Sports

Track community mourning coach's passing

In happier times, Richmond Kajaks
In happier times, Richmond Kajaks' middle distance coach Mike O'Connor (left) and runners Graeme Wells and Ryan Hayden. O'Connor died this week at the age of 65.
— image credit: ub

A man known for his relentless determination ultimately lost his final battle to cancer.

Mike O’Connor was just 65 years old when he passed away earlier this week, shaking a mourning track and field to its core.

“He was like a father to me,” repeated Ryan Hayden, one of his many students at the Richmond Kajaks Track and Field Club where he coached the middle distance runners from 1988 through 2005.

Trying to hold his emotions, Hayden spoke of an individual in O’Connor who he said was instrumental in the careers of so many young athletes.

“Mike was always much more than just a coach,” said Hayden. “He was always such a committed and loyal person and one who was always positive. He wanted everyone to be happy and successful and if you were fortunate to know him you saw what a nice, caring and gentle man he was.”

Hayden—who through O’Connor’s coaching went on to become an elite university athlete at Philadelphia’s  Villonova University and along with fellow former Kajak Graeme Wells is among a select number of British Columbians to have ever ran a sub four-minute mile—still marvels at O’Connor’s incredible dedication and commitment.

“He had a wife (Noreen) and a son and daughter (both in their 30s now) and a career as an engineer,” Hayden said. “Yet he found time to work with us athletes.  He’d go into work at six every morning and then come out to meet us at Minoru at five that afternoon and practice with us until eight or nine that night. Then he’d go home and do more coaching work like organizing our races, travel plans, or whatever else needed to be done. He treated us like family and I can’t describe what that guy meant to me.”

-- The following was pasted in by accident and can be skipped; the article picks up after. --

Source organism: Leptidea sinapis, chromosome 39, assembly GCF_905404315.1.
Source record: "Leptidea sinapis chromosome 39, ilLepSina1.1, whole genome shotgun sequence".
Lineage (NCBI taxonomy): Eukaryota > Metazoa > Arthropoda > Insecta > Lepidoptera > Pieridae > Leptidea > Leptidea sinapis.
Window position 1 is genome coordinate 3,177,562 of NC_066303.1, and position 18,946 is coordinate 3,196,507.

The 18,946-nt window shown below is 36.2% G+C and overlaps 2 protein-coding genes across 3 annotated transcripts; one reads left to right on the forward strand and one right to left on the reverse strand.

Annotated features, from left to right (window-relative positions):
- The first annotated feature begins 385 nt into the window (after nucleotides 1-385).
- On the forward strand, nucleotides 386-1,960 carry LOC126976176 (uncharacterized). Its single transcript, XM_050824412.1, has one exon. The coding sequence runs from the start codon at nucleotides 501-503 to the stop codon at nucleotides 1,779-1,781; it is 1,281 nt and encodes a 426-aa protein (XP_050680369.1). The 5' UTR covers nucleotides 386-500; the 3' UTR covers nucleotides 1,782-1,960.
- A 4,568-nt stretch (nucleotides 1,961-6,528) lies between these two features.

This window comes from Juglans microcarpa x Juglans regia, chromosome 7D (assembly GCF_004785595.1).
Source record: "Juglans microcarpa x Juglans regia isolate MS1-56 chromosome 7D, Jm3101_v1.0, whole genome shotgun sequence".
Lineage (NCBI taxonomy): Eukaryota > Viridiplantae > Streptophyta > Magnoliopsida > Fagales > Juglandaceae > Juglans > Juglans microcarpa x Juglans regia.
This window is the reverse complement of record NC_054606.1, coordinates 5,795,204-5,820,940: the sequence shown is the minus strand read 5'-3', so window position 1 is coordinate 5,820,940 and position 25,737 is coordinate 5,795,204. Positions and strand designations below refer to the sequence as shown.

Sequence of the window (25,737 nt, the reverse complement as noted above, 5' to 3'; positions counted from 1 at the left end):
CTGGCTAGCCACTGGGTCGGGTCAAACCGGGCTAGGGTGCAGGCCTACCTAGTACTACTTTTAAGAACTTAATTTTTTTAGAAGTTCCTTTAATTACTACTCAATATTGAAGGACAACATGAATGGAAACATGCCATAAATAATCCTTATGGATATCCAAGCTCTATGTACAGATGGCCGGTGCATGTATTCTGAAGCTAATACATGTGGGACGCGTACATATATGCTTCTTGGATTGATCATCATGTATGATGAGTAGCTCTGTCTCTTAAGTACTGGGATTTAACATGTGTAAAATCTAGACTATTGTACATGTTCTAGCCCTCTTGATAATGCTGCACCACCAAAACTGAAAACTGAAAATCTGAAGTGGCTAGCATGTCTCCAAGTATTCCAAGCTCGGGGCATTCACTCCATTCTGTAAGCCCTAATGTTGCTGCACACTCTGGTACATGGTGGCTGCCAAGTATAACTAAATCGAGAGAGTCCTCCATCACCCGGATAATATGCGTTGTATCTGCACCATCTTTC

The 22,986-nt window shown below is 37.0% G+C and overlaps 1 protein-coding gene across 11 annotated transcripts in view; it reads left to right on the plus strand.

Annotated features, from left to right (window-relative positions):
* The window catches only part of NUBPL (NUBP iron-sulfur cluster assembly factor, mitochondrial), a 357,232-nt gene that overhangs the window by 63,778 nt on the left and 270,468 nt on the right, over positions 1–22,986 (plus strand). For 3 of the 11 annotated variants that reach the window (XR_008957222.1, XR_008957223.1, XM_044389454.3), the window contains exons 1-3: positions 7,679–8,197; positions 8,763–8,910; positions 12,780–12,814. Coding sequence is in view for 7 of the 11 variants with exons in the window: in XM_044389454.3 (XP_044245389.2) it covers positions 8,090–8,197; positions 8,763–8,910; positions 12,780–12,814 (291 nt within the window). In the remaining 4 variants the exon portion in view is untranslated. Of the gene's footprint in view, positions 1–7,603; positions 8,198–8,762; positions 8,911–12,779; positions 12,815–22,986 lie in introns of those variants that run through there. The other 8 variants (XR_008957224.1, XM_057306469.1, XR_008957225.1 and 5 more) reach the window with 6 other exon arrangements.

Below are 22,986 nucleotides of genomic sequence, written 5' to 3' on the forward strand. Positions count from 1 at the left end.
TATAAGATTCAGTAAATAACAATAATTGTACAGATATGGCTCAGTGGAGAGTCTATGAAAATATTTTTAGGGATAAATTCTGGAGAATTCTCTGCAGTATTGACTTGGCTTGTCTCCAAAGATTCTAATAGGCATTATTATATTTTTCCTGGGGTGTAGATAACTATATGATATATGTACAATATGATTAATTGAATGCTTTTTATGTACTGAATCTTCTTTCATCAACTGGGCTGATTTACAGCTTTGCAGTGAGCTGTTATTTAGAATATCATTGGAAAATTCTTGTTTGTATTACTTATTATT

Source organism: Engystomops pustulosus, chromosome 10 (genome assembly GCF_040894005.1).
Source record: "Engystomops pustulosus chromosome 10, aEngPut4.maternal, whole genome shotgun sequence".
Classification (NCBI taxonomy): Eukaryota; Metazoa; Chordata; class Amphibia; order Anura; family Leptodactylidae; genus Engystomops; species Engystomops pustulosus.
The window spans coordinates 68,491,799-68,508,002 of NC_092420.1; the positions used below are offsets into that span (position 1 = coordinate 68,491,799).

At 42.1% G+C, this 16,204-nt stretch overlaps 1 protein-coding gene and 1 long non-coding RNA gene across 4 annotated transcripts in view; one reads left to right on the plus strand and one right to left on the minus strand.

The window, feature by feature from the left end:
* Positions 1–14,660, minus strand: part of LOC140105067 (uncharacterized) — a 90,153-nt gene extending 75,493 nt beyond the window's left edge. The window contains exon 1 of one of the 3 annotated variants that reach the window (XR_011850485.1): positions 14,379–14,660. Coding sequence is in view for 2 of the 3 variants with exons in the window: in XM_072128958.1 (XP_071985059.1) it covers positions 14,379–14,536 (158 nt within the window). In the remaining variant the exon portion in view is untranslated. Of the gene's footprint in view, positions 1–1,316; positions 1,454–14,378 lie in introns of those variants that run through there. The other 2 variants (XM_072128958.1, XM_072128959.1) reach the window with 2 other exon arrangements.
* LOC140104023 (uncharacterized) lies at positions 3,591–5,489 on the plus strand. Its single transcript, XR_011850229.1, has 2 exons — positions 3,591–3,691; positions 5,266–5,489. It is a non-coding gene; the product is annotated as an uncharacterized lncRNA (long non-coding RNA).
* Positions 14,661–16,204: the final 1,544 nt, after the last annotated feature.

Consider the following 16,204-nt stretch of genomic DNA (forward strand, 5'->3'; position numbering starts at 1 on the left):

O’Connor had been battling cancer for the last four years, said Hayden, and had becoming increasingly thin. But he never lost his zest for life. He apparently even walked into hospital last week under his own power.

“He was like that every day, relentless in his approach,” added Hayden, who was a wet-behind-the-ears teen when he first began training with O’Connor. “Everything he did he gave 100 per cent. He never slacked off for a minute.”

Hayden said he recently got a phone call from O’Connor after the latter read an article in The Richmond Review detailing Hayden and Wells’ memories of running a sub-four minute mile. It was published on the eve of the 60th anniversary of the 1954 Miracle Mile at the British Empire (now Commonwealth) Games on the PNE Grounds in Vancouver.

“He talked to both of us. It totally made him happy,” said Hayden.

Hayden also remembers O’Connor as “a big kid” who while always responsible and accountable also knew how to have fun.

“He had a great sense of humour and enjoyed playing tricks on people. I think that’s one of the reasons we related so well to him,” said Hayden.

O’Connor was a winner, armed with a competitive spirit that never waned. He always strived for the best an encouraged his athletes to do the same.

“He was very dedicated,” remembers longtime coaching peer Richard Collier. “He put a lot of athletes through college as one of not only B.C.’s but Canada’s best middle-distance coaches. You always saw progress in his athletes. He took a lot of kids and turned them into very good athletes.”

Hayden said a service celebrating O’Connor’s life is being planned for next week.

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